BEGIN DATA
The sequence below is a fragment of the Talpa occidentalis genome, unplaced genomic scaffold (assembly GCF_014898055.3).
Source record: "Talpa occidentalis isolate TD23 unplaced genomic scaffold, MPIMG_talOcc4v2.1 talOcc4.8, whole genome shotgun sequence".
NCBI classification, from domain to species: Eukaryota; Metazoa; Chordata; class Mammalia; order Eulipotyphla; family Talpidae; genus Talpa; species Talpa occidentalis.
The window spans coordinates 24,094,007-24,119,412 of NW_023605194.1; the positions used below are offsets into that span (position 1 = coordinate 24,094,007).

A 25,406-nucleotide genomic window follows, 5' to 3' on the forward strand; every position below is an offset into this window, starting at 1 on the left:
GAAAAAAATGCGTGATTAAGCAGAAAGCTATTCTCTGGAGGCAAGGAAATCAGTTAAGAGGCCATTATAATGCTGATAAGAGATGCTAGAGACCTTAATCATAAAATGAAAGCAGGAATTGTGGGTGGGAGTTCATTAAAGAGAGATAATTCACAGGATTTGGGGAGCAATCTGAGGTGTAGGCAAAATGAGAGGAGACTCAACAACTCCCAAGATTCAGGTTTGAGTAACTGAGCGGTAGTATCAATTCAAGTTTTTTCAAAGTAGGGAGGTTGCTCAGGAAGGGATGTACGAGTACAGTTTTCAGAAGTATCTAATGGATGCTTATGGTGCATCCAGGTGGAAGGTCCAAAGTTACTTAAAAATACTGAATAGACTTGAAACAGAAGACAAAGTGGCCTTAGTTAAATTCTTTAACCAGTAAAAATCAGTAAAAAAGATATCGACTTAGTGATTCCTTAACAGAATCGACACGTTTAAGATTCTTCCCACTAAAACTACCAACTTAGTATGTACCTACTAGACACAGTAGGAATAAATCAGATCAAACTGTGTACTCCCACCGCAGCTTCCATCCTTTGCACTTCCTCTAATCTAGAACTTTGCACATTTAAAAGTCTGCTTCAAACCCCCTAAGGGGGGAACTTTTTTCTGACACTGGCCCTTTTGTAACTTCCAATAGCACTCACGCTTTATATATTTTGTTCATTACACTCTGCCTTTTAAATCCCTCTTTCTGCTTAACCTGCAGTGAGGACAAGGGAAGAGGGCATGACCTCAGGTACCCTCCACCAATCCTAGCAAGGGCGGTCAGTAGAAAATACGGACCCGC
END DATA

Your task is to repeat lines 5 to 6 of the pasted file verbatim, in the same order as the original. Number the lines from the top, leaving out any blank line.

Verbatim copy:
A 25,406-nucleotide genomic window follows, 5' to 3' on the forward strand; every position below is an offset into this window, starting at 1 on the left:
GAAAAAAATGCGTGATTAAGCAGAAAGCTATTCTCTGGAGGCAAGGAAATCAGTTAAGAGGCCATTATAATGCTGATAAGAGATGCTAGAGACCTTAATCATAAAATGAAAGCAGGAATTGTGGGTGGGAGTTCATTAAAGAGAGATAATTCACAGGATTTGGGGAGCAATCTGAGGTGTAGGCAAAATGAGAGGAGACTCAACAACTCCCAAGATTCAGGTTTGAGTAACTGAGCGGTAGTATCAATTCAAGTTTTTTCAAAGTAGGGAGGTTGCTCAGGAAGGGATGTACGAGTACAGTTTTCAGAAGTATCTAATGGATGCTTATGGTGCATCCAGGTGGAAGGTCCAAAGTTACTTAAAAATACTGAATAGACTTGAAACAGAAGACAAAGTGGCCTTAGTTAAATTCTTTAACCAGTAAAAATCAGTAAAAAAGATATCGACTTAGTGATTCCTTAACAGAATCGACACGTTTAAGATTCTTCCCACTAAAACTACCAACTTAGTATGTACCTACTAGACACAGTAGGAATAAATCAGATCAAACTGTGTACTCCCACCGCAGCTTCCATCCTTTGCACTTCCTCTAATCTAGAACTTTGCACATTTAAAAGTCTGCTTCAAACCCCCTAAGGGGGGAACTTTTTTCTGACACTGGCCCTTTTGTAACTTCCAATAGCACTCACGCTTTATATATTTTGTTCATTACACTCTGCCTTTTAAATCCCTCTTTCTGCTTAACCTGCAGTGAGGACAAGGGAAGAGGGCATGACCTCAGGTACCCTCCACCAATCCTAGCAAGGGCGGTCAGTAGAAAATACGGACCCGC